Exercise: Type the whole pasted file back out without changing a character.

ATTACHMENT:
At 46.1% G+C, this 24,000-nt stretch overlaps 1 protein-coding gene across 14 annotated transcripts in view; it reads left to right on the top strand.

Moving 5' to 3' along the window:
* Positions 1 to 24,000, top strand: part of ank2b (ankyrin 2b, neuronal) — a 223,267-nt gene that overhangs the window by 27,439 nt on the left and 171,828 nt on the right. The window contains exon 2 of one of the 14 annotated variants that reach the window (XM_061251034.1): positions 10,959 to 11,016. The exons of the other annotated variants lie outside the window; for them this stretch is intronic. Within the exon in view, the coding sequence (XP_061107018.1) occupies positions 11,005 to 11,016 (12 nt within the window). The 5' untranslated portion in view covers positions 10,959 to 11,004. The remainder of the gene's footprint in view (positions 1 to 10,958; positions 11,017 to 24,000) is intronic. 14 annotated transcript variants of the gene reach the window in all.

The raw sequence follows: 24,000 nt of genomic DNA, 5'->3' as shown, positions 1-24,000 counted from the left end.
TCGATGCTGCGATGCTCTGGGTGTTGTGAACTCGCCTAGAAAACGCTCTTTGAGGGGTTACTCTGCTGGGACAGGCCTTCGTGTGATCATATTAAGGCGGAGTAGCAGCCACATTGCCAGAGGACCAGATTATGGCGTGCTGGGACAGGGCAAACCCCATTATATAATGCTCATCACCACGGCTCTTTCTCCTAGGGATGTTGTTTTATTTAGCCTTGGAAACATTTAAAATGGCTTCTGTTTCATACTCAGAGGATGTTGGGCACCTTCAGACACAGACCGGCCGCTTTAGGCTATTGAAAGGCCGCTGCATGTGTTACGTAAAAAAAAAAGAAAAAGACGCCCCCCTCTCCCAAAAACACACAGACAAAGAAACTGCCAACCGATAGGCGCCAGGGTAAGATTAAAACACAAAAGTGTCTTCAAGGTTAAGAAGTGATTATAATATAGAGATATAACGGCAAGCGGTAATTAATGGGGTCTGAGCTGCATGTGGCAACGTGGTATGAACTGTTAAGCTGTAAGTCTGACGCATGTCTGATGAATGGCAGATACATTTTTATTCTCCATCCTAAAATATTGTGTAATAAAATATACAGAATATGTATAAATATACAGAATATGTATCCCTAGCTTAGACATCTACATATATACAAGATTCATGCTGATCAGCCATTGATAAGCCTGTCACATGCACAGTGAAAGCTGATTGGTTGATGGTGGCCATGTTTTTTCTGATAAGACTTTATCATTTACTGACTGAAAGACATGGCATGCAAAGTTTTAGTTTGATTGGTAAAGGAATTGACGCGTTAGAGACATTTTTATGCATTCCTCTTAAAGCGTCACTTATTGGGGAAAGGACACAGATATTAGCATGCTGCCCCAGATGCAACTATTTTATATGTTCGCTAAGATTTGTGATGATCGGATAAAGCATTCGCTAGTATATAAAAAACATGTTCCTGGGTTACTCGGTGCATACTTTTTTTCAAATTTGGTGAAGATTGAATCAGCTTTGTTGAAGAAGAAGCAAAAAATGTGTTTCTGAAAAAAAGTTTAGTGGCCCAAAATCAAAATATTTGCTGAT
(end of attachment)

At 46.1% G+C, this 24,000-nt stretch overlaps 1 protein-coding gene across 14 annotated transcripts in view; it reads left to right on the top strand.

Moving 5' to 3' along the window:
* Positions 1 to 24,000, top strand: part of ank2b (ankyrin 2b, neuronal) — a 223,267-nt gene that overhangs the window by 27,439 nt on the left and 171,828 nt on the right. The window contains exon 2 of one of the 14 annotated variants that reach the window (XM_061251034.1): positions 10,959 to 11,016. The exons of the other annotated variants lie outside the window; for them this stretch is intronic. Within the exon in view, the coding sequence (XP_061107018.1) occupies positions 11,005 to 11,016 (12 nt within the window). The 5' untranslated portion in view covers positions 10,959 to 11,004. The remainder of the gene's footprint in view (positions 1 to 10,958; positions 11,017 to 24,000) is intronic. 14 annotated transcript variants of the gene reach the window in all.

The raw sequence follows: 24,000 nt of genomic DNA, 5'->3' as shown, positions 1-24,000 counted from the left end.
TCGATGCTGCGATGCTCTGGGTGTTGTGAACTCGCCTAGAAAACGCTCTTTGAGGGGTTACTCTGCTGGGACAGGCCTTCGTGTGATCATATTAAGGCGGAGTAGCAGCCACATTGCCAGAGGACCAGATTATGGCGTGCTGGGACAGGGCAAACCCCATTATATAATGCTCATCACCACGGCTCTTTCTCCTAGGGATGTTGTTTTATTTAGCCTTGGAAACATTTAAAATGGCTTCTGTTTCATACTCAGAGGATGTTGGGCACCTTCAGACACAGACCGGCCGCTTTAGGCTATTGAAAGGCCGCTGCATGTGTTACGTAAAAAAAAAAGAAAAAGACGCCCCCCTCTCCCAAAAACACACAGACAAAGAAACTGCCAACCGATAGGCGCCAGGGTAAGATTAAAACACAAAAGTGTCTTCAAGGTTAAGAAGTGATTATAATATAGAGATATAACGGCAAGCGGTAATTAATGGGGTCTGAGCTGCATGTGGCAACGTGGTATGAACTGTTAAGCTGTAAGTCTGACGCATGTCTGATGAATGGCAGATACATTTTTATTCTCCATCCTAAAATATTGTGTAATAAAATATACAGAATATGTATAAATATACAGAATATGTATCCCTAGCTTAGACATCTACATATATACAAGATTCATGCTGATCAGCCATTGATAAGCCTGTCACATGCACAGTGAAAGCTGATTGGTTGATGGTGGCCATGTTTTTTCTGATAAGACTTTATCATTTACTGACTGAAAGACATGGCATGCAAAGTTTTAGTTTGATTGGTAAAGGAATTGACGCGTTAGAGACATTTTTATGCATTCCTCTTAAAGCGTCACTTATTGGGGAAAGGACACAGATATTAGCATGCTGCCCCAGATGCAACTATTTTATATGTTCGCTAAGATTTGTGATGATCGGATAAAGCATTCGCTAGTATATAAAAAACATGTTCCTGGGTTACTCGGTGCATACTTTTTTTCAAATTTGGTGAAGATTGAATCAGCTTTGTTGAAGAAGAAGCAAAAAATGTGTTTCTGAAAAAAAGTTTAGTGGCCCAAAATCAAAATATTTGCTGAT